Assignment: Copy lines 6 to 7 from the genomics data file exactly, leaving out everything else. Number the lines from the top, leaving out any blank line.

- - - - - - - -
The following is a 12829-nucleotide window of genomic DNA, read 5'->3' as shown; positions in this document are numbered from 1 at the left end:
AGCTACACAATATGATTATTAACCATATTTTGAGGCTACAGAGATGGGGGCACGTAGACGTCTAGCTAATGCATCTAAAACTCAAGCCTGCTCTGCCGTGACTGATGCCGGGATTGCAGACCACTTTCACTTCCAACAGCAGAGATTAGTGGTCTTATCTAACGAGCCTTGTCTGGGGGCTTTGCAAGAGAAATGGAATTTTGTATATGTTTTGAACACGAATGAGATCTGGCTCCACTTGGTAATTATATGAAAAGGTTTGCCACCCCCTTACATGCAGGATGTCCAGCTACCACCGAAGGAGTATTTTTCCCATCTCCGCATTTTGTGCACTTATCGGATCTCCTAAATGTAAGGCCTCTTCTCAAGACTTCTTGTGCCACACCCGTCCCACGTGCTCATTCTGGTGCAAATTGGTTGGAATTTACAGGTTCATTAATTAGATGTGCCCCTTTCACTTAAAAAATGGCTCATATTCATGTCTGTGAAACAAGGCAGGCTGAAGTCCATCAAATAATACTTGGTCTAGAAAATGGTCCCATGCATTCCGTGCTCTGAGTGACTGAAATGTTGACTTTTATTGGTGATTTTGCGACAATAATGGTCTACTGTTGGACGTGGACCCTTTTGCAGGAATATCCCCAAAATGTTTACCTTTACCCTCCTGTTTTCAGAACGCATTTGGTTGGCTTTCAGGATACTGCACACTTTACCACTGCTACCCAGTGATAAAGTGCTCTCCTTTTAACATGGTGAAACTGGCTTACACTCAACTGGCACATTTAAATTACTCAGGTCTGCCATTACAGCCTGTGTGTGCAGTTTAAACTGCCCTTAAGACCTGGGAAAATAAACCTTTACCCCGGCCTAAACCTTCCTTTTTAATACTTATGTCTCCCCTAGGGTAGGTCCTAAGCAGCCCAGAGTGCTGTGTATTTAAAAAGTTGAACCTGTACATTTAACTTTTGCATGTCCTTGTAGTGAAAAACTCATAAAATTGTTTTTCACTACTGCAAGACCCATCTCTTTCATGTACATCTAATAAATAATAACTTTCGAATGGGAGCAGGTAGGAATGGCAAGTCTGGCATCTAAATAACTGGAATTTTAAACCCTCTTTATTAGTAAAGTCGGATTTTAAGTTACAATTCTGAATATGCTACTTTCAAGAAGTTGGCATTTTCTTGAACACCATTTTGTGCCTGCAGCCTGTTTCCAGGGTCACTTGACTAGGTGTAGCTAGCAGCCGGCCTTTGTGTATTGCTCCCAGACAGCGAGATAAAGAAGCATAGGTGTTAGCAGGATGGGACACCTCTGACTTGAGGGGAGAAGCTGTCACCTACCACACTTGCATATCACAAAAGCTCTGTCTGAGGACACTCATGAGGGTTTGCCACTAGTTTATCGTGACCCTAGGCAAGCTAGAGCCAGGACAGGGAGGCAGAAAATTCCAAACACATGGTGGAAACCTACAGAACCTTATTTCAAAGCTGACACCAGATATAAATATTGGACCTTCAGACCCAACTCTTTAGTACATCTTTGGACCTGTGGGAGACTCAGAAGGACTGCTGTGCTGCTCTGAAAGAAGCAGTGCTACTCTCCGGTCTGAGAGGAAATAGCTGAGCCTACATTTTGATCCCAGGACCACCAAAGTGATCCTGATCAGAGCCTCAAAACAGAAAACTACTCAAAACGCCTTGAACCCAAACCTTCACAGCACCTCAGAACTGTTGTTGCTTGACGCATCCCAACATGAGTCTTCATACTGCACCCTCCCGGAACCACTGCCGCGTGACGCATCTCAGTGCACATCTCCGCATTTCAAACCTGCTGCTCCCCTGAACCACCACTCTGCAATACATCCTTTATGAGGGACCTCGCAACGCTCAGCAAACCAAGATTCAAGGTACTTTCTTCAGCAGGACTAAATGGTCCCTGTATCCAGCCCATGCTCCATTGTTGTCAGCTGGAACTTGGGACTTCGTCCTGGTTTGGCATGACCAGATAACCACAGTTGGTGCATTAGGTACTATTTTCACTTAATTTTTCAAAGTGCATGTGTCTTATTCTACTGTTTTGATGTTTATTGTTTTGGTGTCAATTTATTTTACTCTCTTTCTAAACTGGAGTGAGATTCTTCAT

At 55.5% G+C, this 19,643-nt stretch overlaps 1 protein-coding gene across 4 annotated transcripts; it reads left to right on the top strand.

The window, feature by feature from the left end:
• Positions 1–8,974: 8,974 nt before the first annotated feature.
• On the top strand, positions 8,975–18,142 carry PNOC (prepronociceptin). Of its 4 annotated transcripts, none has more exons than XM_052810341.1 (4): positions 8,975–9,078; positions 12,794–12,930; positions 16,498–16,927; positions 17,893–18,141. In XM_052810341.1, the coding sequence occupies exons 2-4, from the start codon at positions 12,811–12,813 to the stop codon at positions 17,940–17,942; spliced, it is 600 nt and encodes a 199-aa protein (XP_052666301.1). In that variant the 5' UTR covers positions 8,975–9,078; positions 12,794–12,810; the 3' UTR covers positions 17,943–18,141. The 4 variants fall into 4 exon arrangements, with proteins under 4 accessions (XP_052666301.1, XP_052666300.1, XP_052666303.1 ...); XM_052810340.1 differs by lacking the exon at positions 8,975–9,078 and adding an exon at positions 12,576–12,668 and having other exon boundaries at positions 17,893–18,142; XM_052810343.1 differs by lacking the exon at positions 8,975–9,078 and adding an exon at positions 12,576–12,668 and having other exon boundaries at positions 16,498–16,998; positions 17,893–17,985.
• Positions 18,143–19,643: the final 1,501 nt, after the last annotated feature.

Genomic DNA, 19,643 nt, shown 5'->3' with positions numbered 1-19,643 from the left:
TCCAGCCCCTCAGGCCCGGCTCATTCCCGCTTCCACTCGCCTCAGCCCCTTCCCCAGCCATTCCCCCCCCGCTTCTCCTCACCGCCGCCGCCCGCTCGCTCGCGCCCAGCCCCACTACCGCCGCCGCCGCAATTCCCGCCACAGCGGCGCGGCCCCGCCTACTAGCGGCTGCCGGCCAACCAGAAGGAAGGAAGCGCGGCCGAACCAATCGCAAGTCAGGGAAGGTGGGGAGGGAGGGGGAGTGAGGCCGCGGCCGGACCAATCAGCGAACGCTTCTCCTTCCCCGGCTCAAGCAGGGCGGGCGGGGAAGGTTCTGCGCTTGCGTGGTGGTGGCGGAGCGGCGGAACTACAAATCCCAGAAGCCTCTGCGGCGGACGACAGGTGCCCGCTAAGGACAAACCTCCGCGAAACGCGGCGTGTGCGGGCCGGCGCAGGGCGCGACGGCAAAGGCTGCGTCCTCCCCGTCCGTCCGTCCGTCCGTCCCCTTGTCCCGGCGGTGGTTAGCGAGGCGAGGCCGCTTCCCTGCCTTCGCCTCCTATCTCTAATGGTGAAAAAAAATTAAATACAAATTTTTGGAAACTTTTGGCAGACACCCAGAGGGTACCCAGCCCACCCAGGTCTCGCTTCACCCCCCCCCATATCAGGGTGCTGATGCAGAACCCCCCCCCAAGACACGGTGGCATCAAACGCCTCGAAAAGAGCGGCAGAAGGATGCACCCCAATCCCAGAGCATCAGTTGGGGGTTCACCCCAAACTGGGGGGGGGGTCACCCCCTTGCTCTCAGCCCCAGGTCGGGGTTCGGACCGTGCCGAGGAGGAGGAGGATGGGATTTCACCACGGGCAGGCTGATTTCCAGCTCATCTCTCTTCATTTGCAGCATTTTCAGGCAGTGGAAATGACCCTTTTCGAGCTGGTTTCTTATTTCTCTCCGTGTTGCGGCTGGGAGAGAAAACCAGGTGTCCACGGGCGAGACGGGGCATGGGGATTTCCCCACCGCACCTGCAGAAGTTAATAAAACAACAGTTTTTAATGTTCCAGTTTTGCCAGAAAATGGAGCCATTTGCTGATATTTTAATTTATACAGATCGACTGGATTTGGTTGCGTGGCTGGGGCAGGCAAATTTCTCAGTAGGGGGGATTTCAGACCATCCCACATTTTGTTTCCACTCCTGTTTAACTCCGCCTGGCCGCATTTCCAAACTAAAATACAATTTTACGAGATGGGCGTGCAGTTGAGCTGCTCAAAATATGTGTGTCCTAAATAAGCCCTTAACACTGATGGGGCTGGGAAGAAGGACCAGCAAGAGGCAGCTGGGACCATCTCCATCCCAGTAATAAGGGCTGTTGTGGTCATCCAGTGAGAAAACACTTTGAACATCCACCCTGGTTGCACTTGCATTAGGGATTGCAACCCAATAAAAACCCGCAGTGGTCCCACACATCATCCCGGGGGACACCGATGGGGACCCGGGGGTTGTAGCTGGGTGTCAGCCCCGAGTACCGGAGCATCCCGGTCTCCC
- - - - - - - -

• On the top strand, positions 8,975–18,142 carry PNOC (prepronociceptin). Of its 4 annotated transcripts, none has more exons than XM_052810341.1 (4): positions 8,975–9,078; positions 12,794–12,930; positions 16,498–16,927; positions 17,893–18,141. In XM_052810341.1, the coding sequence occupies exons 2-4, from the start codon at positions 12,811–12,813 to the stop codon at positions 17,940–17,942; spliced, it is 600 nt and encodes a 199-aa protein (XP_052666301.1). In that variant the 5' UTR covers positions 8,975–9,078; positions 12,794–12,810; the 3' UTR covers positions 17,943–18,141. The 4 variants fall into 4 exon arrangements, with proteins under 4 accessions (XP_052666301.1, XP_052666300.1, XP_052666303.1 ...); XM_052810340.1 differs by lacking the exon at positions 8,975–9,078 and adding an exon at positions 12,576–12,668 and having other exon boundaries at positions 17,893–18,142; XM_052810343.1 differs by lacking the exon at positions 8,975–9,078 and adding an exon at positions 12,576–12,668 and having other exon boundaries at positions 16,498–16,998; positions 17,893–17,985.
• Positions 18,143–19,643: the final 1,501 nt, after the last annotated feature.